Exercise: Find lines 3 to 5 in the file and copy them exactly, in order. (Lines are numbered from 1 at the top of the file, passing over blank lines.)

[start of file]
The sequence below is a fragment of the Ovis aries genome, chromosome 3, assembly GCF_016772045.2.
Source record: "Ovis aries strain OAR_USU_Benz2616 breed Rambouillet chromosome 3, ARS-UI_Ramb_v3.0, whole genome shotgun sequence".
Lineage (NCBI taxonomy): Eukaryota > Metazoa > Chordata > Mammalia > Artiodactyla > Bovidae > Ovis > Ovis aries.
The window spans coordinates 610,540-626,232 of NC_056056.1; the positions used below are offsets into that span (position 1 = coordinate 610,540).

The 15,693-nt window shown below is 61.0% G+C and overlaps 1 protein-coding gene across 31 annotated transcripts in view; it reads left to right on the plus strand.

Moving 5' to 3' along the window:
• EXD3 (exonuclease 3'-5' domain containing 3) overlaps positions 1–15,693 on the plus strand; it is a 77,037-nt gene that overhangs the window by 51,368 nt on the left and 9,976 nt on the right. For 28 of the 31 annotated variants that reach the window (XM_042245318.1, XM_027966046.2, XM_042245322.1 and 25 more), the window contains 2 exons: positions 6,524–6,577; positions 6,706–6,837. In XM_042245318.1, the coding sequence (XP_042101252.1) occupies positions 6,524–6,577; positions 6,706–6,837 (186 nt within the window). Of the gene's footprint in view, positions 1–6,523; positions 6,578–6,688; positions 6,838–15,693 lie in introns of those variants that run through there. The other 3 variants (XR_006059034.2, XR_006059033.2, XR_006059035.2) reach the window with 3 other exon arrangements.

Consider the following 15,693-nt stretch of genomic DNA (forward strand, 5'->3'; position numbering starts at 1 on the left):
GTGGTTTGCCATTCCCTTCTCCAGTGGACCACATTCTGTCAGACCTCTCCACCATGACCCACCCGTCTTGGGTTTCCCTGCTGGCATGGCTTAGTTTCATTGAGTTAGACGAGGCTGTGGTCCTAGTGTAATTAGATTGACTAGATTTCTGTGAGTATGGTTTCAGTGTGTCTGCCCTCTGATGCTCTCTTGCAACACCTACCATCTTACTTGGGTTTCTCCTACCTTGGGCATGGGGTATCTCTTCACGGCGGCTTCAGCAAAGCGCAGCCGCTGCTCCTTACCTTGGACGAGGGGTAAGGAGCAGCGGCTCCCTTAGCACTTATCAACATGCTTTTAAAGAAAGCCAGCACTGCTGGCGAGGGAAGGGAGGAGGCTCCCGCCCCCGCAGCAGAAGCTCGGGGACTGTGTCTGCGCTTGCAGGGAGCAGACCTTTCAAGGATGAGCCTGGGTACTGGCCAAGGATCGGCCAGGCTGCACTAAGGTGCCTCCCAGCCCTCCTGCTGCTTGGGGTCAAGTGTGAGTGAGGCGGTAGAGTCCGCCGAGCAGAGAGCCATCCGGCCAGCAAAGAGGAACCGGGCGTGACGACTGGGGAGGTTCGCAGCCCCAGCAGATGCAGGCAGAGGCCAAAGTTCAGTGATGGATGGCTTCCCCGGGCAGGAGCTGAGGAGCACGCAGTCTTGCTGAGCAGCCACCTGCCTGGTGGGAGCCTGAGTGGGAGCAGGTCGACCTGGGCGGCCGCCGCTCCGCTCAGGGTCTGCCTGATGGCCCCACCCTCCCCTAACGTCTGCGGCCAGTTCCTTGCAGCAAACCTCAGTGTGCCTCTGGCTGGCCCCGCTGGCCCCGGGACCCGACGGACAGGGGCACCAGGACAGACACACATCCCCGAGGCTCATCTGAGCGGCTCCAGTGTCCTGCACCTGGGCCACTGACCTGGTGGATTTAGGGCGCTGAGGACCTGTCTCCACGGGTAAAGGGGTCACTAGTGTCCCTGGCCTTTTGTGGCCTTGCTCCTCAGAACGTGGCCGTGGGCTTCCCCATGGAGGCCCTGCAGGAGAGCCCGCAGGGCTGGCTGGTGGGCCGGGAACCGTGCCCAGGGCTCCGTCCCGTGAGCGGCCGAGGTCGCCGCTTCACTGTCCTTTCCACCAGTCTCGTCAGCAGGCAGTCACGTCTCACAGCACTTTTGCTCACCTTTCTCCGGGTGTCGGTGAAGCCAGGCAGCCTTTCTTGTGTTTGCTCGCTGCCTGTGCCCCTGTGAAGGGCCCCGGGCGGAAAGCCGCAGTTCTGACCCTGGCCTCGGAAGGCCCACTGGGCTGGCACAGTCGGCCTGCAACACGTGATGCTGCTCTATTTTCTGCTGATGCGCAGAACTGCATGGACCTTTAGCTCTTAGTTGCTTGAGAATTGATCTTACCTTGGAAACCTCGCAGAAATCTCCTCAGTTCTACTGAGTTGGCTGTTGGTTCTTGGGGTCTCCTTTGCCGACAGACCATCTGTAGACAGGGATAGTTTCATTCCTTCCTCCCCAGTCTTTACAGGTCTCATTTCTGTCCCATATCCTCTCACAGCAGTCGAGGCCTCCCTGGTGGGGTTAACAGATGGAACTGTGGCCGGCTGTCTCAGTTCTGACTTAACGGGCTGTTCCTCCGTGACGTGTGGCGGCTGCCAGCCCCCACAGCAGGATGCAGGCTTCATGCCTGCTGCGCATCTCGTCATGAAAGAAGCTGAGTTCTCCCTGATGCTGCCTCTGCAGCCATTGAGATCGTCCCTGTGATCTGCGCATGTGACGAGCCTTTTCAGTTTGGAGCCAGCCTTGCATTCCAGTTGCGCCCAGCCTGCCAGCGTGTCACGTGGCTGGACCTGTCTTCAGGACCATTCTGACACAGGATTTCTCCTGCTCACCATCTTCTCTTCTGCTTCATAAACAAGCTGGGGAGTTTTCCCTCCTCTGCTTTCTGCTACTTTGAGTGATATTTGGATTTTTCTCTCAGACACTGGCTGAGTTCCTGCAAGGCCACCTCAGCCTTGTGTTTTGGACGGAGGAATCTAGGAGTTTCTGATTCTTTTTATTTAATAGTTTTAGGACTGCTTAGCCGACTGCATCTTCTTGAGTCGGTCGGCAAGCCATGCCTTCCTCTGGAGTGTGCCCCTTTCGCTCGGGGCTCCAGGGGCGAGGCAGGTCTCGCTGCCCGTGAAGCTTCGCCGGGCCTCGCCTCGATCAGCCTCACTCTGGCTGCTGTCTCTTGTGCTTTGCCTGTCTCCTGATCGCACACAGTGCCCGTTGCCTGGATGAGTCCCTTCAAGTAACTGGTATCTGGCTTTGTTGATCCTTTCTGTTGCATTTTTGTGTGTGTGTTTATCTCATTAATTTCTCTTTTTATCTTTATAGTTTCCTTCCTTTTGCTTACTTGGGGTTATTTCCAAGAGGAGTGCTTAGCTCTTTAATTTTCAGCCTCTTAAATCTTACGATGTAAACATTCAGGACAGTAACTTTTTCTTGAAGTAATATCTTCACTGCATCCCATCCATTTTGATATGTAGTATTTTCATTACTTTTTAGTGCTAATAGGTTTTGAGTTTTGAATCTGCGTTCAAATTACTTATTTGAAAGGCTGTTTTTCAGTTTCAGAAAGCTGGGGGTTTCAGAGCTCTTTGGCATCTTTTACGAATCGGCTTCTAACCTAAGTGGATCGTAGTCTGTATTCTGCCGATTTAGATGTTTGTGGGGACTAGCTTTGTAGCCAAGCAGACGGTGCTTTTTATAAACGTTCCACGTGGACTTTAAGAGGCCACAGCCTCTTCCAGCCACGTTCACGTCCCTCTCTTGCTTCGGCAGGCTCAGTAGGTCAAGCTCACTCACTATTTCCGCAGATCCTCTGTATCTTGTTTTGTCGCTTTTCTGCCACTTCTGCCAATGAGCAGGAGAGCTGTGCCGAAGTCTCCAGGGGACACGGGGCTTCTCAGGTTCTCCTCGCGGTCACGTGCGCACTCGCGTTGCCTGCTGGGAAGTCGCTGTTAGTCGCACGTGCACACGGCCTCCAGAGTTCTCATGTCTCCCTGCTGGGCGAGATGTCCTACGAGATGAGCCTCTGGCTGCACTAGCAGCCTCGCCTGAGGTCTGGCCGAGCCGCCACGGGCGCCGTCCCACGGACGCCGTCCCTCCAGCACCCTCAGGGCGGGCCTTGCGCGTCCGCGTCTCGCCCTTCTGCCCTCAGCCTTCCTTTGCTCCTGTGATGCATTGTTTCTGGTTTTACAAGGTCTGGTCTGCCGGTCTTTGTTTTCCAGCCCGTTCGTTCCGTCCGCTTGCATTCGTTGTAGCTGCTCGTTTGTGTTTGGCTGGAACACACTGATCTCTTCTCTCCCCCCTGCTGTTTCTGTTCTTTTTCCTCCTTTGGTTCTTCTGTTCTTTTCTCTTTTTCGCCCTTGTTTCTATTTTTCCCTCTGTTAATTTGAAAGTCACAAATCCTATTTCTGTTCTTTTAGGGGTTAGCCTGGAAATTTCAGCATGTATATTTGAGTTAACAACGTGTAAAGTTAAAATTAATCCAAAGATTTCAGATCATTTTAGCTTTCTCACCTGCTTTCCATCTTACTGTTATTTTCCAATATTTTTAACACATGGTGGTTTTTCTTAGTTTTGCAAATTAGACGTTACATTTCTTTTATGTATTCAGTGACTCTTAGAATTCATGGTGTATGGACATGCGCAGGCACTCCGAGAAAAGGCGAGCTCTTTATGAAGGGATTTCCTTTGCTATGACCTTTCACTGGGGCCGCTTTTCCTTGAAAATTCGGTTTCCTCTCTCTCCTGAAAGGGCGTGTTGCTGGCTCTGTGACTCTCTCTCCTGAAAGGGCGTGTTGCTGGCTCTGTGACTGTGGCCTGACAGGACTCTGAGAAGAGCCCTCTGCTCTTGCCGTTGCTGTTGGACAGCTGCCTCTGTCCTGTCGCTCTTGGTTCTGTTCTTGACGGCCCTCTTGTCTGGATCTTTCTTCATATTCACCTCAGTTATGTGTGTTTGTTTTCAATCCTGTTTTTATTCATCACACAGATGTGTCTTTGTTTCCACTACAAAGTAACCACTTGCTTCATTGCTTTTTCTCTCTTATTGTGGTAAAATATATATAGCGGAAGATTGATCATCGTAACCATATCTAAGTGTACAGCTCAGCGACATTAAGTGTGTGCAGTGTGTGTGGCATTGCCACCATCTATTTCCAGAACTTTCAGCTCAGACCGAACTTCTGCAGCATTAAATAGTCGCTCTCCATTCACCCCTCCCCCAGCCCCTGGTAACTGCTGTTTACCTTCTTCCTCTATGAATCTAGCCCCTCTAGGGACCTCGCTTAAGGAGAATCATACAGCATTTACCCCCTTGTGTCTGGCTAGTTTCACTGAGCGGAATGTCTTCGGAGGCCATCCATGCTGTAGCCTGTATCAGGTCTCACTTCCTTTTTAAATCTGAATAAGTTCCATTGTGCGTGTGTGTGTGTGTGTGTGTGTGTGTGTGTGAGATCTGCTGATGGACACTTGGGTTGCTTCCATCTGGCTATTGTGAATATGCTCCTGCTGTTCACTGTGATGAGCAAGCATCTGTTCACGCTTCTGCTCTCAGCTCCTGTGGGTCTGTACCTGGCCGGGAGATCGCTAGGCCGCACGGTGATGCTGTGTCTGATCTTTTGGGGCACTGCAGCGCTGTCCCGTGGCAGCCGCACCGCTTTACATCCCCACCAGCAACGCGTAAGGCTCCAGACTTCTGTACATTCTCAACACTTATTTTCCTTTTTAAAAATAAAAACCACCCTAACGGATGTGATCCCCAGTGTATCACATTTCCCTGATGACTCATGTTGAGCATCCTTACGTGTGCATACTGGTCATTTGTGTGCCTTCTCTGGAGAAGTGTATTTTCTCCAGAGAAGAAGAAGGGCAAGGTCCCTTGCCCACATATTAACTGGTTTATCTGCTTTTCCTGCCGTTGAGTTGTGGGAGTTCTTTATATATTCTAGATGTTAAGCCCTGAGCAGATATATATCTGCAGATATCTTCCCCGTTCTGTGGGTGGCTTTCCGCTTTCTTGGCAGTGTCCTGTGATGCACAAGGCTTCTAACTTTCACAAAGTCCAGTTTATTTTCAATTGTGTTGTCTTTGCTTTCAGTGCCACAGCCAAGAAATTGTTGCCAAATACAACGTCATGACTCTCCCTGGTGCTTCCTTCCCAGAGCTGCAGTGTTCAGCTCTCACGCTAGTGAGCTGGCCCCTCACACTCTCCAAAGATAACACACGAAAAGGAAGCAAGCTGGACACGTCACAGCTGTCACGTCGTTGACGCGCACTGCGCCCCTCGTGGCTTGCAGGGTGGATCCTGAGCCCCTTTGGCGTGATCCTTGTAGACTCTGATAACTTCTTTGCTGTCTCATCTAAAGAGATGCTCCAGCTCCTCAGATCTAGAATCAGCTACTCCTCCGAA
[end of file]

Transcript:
Lineage (NCBI taxonomy): Eukaryota > Metazoa > Chordata > Mammalia > Artiodactyla > Bovidae > Ovis > Ovis aries.
The window spans coordinates 610,540-626,232 of NC_056056.1; the positions used below are offsets into that span (position 1 = coordinate 610,540).

The 15,693-nt window shown below is 61.0% G+C and overlaps 1 protein-coding gene across 31 annotated transcripts in view; it reads left to right on the plus strand.